Furthermore, Jodhan found she was unable to access information on Canada's national consumer price index and unemployment rate, again on Statistics Canada's website, as the information was only available in a PDF file, which had not been adapted for screen-readers. Jodhan was informed by government employees that no alternative formats were available.

Jodhan's continued issues with government sites led her to consult a group of lawyers and an international accessibility expert, to find out what her legal position was. "I did this after years of having tried to convince the Canadian Government that their websites were not very accessible," Jodhan told E- Access Bulletin. "It was extremely difficult for blind and sight-impaired Canadians to navigate their websites to obtain relevant information, and complete forms in order to process requests and fill out job applications."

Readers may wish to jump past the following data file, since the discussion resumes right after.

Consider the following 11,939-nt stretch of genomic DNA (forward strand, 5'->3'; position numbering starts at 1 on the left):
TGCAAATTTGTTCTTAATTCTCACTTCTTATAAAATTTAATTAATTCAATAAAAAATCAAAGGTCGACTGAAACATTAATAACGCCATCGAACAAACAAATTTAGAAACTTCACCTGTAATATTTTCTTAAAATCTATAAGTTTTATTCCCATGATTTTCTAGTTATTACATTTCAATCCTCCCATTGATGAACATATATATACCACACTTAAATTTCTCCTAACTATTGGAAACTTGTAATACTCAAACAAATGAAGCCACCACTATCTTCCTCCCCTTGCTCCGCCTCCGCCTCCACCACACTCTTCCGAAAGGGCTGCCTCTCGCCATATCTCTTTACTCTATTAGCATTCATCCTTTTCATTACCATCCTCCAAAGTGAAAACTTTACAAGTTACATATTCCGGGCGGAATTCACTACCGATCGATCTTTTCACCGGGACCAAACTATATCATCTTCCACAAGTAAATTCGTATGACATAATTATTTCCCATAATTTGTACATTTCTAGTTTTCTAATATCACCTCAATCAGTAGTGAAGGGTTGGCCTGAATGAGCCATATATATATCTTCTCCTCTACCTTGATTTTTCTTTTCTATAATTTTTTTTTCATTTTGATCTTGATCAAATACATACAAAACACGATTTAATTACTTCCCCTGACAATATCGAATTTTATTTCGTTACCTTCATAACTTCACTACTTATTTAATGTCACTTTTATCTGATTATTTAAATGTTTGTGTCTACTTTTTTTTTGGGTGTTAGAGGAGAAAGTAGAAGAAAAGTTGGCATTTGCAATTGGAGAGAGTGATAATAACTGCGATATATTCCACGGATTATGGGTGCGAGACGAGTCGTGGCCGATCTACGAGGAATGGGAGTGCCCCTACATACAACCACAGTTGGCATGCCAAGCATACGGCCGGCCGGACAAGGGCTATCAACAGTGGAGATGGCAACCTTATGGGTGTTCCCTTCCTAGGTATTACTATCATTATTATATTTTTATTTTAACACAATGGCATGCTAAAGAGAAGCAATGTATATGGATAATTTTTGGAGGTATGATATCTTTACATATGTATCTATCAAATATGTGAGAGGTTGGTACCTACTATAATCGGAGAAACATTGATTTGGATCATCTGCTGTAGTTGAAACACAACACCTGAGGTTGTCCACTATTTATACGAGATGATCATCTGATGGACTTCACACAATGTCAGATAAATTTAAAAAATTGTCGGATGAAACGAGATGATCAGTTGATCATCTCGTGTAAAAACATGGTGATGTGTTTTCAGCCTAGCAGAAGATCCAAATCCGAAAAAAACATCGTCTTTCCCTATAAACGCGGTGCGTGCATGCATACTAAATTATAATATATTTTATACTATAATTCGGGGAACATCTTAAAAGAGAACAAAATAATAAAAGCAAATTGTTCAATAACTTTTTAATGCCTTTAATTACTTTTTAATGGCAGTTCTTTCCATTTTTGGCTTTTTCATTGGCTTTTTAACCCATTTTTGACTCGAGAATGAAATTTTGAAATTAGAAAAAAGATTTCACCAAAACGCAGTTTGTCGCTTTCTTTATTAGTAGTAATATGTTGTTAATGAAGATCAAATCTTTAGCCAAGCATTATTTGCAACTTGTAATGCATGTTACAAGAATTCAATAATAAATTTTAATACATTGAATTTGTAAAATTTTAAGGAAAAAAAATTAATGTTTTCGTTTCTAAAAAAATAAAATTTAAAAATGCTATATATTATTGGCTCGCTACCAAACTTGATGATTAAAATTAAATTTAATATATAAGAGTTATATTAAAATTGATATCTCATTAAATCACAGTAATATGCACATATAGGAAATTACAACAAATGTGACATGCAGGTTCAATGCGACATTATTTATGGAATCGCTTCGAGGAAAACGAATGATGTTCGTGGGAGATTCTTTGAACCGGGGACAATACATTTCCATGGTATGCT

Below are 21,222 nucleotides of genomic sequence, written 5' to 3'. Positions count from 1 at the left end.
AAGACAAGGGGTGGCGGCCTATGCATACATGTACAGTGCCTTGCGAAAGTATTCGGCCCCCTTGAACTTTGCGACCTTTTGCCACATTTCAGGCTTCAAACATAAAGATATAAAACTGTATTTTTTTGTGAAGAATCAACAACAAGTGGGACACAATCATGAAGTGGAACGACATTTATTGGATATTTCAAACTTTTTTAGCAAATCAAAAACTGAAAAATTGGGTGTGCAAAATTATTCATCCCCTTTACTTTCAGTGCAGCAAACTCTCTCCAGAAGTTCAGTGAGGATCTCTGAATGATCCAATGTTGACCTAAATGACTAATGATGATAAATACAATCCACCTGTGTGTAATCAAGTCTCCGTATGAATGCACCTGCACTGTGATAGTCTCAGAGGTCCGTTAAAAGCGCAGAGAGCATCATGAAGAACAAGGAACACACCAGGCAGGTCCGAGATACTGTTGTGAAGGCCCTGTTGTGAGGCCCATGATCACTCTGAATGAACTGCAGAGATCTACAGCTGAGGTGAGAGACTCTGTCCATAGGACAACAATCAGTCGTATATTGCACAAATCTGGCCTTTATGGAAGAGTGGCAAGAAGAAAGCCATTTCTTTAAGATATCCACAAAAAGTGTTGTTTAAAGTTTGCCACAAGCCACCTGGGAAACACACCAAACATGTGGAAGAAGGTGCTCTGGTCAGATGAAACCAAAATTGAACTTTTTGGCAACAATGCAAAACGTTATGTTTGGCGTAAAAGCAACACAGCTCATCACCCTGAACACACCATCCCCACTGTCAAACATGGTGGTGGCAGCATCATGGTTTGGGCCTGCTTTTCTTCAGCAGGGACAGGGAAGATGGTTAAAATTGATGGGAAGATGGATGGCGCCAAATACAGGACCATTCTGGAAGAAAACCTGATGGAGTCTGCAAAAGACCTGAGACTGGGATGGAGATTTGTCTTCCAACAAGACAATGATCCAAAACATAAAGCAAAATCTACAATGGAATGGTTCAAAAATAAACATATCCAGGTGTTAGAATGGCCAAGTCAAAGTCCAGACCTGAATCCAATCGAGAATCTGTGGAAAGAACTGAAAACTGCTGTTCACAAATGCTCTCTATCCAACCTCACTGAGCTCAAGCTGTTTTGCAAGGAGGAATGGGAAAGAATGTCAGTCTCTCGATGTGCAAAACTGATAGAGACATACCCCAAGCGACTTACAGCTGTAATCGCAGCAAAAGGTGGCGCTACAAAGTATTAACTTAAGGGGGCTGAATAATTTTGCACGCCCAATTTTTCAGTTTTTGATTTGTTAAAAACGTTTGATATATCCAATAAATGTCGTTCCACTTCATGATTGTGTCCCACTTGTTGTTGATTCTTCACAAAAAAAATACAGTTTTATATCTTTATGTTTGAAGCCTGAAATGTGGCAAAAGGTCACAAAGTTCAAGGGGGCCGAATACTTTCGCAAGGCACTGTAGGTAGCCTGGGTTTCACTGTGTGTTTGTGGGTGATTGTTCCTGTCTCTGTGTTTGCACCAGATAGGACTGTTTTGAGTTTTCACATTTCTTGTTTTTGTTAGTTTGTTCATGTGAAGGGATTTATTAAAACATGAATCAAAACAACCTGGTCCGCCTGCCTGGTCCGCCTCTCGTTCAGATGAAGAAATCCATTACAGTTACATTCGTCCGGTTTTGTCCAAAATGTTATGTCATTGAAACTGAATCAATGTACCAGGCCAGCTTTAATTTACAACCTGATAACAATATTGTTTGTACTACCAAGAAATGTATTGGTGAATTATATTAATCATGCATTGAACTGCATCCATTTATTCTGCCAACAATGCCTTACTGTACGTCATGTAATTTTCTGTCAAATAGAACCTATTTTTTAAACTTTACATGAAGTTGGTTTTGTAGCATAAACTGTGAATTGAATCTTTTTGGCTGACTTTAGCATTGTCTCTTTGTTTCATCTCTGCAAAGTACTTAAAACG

In 2007, Jodhan's lawyers filed court papers asking the Canadian Government to comply with widely used accessibility standards from the World Wide Web Consortium (W3C). Between 2007-09, settlement negotiations were attempted but did not succeed, "because we did not feel that the Canadian Government was serious enough about our concerns" says Jodhan.

As a result, cross examinations of witnesses, accessibility experts and Jodhan herself took place in 2009, and in September of this year Jodhan and her lawyers attended Federal Court to present their case. "My lawyers argued that under the Canadian Charter of Rights, all Canadians have to be treated equally and that inaccessible governmental websites to blind and sight-impaired Canadians was a violation of the Charter. The government argued that they had fulfilled their obligations."

With the case having been heard, the court is currently “resting”--in other words, it has retired to deliberate--and the judge's decision is expected to be handed down within three or four months. Jodhan says she and her lawyers are "cautiously optimistic" about the result.